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Ten: Here Be Monsters
Spirits Of Fire - Embrace The Unknown Album Art

Ten: Here Be Monsters

Melodic Hard Rock
3.5/5.0

Four years later, we arrive at a new Gary Hughes album, Here Be Monsters. Wait. You mean a new Ten album, right? Yeah. Okay. A new Gary Hughes album not so cleverly disguised as a Ten album. But make no mistake about it, the fact of the matter is that a Ten album is and has always been about Hughes's voice and songwriting. He started as a solo artist, now he's a solo artist with a permanent band. The upside is also simple: this evolution has made Gary Hughes a better artist. The musicians he works with are both talented and exceptional. Guitarist Steve Grocott and keyboardist Daniel Treece-Birch are just two of the remarkable talents in the band.

Ten - Click For Larger Image

Ten: but only seven showed up for the photo shoot.

Musically, with Here Be Monsters, nothing has really changed for Ten for ten years. If you're a fan, stop reading and buy both the physical and digital albums. If you love classic melodic hard rock, leaning slightly to the adventurous side like Kansas, but not sounding the same, you will also enjoy Ten and this album. And so, the description remains the same. Catchy songs with great melody and harmony, triple guitar harmony to boot. And, of course, the guitars deliver an abundance of tasty leads. Hooks in both lyrics, usually the refrain, and arrangements are abundant. There's the usual synth embellishment to add both atmosphere and depth. The rhythm section sways between essential hard rock groove and steadiness and some near power metal bombastic flair. Above all this is Gary Hughes' effortless, steady and melodic, monotonous vocals and vocal arrangements. I say effortless, not because it comes easy for him, but that he doesn't seem to be working to hard at singing. And monotonous because he always sounds like, well, Gary Hughes: steady, following song melody, but never exerting or over exerting himself. This vocal methodology is so characteristic of him that, if you stuck nine-inch nail in his butt while singing, it would have no effect on his skill or range. He would just keep on singing the same way. Gary Hughes is a machine.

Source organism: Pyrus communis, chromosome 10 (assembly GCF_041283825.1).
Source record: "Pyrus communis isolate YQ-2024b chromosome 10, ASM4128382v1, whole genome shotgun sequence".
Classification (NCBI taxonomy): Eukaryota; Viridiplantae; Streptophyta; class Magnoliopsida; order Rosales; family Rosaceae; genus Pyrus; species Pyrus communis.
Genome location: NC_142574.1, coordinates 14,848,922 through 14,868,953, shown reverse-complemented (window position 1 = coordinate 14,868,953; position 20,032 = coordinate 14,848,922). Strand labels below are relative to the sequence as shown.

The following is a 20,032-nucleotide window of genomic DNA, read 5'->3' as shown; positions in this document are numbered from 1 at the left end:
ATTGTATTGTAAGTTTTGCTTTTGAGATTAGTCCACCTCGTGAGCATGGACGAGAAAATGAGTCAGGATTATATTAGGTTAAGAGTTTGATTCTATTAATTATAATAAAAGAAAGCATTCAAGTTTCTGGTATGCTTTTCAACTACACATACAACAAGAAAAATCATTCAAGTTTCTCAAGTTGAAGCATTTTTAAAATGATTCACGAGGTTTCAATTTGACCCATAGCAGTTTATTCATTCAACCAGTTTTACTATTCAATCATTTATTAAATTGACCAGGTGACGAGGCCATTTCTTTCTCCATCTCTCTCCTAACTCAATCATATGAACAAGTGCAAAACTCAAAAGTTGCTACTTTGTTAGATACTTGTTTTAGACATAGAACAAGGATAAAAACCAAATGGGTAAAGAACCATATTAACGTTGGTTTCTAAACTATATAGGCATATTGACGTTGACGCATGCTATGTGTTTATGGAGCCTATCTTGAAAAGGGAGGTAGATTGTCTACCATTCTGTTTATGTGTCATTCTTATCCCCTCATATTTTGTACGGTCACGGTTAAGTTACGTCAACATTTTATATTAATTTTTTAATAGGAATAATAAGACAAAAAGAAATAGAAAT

Speaking to the songs, and as usual, I liked most everyone within Here Be Monsters. For pure melodic hard rock, perhaps with some metal and prog nuances, Strangers On A Distant Shore, The Miracle Of Life, Chapter And Psalm, and the acoustic led Fearless are classic Ten. All are also examples of how all Ten songs turn on a catchy refrain. If you're a Hughes fan, his voice is heard larger within Anything You Want and the anthemic ballad The Longest Time, both with a delightful Treece-Birch piano. All in all, and as expected, Here Be Monsters is another typical Ten album, one filled with melodic hard rock songs informed by excellent and talented musicianship. Easily recommended.

An addendum: the album art is very cool, something of an optical illusion at first glance. Very creative. If it didn't have the Ten logo, I would use it as wallpaper on my computer.




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The Take Away

As expected, Here Be Monsters is another typical Ten album, one filled with melodic hard rock songs informed by excellent and talented musicianship. Easily recommended.

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